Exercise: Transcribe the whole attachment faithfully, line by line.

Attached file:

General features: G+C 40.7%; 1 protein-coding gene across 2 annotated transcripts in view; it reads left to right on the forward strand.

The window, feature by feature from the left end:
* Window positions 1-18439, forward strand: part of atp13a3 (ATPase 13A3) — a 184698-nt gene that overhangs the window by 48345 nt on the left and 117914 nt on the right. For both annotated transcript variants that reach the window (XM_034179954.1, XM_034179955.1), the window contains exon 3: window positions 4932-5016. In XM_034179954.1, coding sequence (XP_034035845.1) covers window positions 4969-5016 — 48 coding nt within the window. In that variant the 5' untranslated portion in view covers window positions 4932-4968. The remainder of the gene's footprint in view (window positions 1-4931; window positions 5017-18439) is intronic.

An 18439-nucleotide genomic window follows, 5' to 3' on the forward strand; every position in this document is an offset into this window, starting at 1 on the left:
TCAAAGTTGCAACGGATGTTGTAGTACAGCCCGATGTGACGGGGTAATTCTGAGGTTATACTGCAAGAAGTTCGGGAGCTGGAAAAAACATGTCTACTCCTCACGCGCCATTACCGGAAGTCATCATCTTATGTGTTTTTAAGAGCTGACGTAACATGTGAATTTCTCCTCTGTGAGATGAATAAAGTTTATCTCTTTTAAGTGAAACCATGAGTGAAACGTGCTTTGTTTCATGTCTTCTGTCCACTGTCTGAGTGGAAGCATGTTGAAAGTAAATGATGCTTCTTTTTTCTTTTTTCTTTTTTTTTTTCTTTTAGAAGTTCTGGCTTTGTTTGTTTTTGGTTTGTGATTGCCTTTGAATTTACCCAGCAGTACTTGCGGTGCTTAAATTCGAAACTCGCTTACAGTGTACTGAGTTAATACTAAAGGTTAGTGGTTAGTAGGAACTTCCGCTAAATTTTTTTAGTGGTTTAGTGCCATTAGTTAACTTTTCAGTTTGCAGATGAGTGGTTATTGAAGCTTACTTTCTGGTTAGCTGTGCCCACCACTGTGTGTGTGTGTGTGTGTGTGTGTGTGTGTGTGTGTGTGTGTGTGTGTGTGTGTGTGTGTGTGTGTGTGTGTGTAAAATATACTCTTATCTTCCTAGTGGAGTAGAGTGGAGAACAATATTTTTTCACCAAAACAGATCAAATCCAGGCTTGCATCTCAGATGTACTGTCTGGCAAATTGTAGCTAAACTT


General features: G+C 40.7%; 1 protein-coding gene across 2 annotated transcripts in view; it reads left to right on the forward strand.

The window, feature by feature from the left end:
* Window positions 1-18439, forward strand: part of atp13a3 (ATPase 13A3) — a 184698-nt gene that overhangs the window by 48345 nt on the left and 117914 nt on the right. For both annotated transcript variants that reach the window (XM_034179954.1, XM_034179955.1), the window contains exon 3: window positions 4932-5016. In XM_034179954.1, coding sequence (XP_034035845.1) covers window positions 4969-5016 — 48 coding nt within the window. In that variant the 5' untranslated portion in view covers window positions 4932-4968. The remainder of the gene's footprint in view (window positions 1-4931; window positions 5017-18439) is intronic.

An 18439-nucleotide genomic window follows, 5' to 3' on the forward strand; every position in this document is an offset into this window, starting at 1 on the left:
TCAAAGTTGCAACGGATGTTGTAGTACAGCCCGATGTGACGGGGTAATTCTGAGGTTATACTGCAAGAAGTTCGGGAGCTGGAAAAAACATGTCTACTCCTCACGCGCCATTACCGGAAGTCATCATCTTATGTGTTTTTAAGAGCTGACGTAACATGTGAATTTCTCCTCTGTGAGATGAATAAAGTTTATCTCTTTTAAGTGAAACCATGAGTGAAACGTGCTTTGTTTCATGTCTTCTGTCCACTGTCTGAGTGGAAGCATGTTGAAAGTAAATGATGCTTCTTTTTTCTTTTTTCTTTTTTTTTTTCTTTTAGAAGTTCTGGCTTTGTTTGTTTTTGGTTTGTGATTGCCTTTGAATTTACCCAGCAGTACTTGCGGTGCTTAAATTCGAAACTCGCTTACAGTGTACTGAGTTAATACTAAAGGTTAGTGGTTAGTAGGAACTTCCGCTAAATTTTTTTAGTGGTTTAGTGCCATTAGTTAACTTTTCAGTTTGCAGATGAGTGGTTATTGAAGCTTACTTTCTGGTTAGCTGTGCCCACCACTGTGTGTGTGTGTGTGTGTGTGTGTGTGTGTGTGTGTGTGTGTGTGTGTGTGTGTGTGTGTGTGTGTGTGTGTGTAAAATATACTCTTATCTTCCTAGTGGAGTAGAGTGGAGAACAATATTTTTTCACCAAAACAGATCAAATCCAGGCTTGCATCTCAGATGTACTGTCTGGCAAATTGTAGCTAAACTT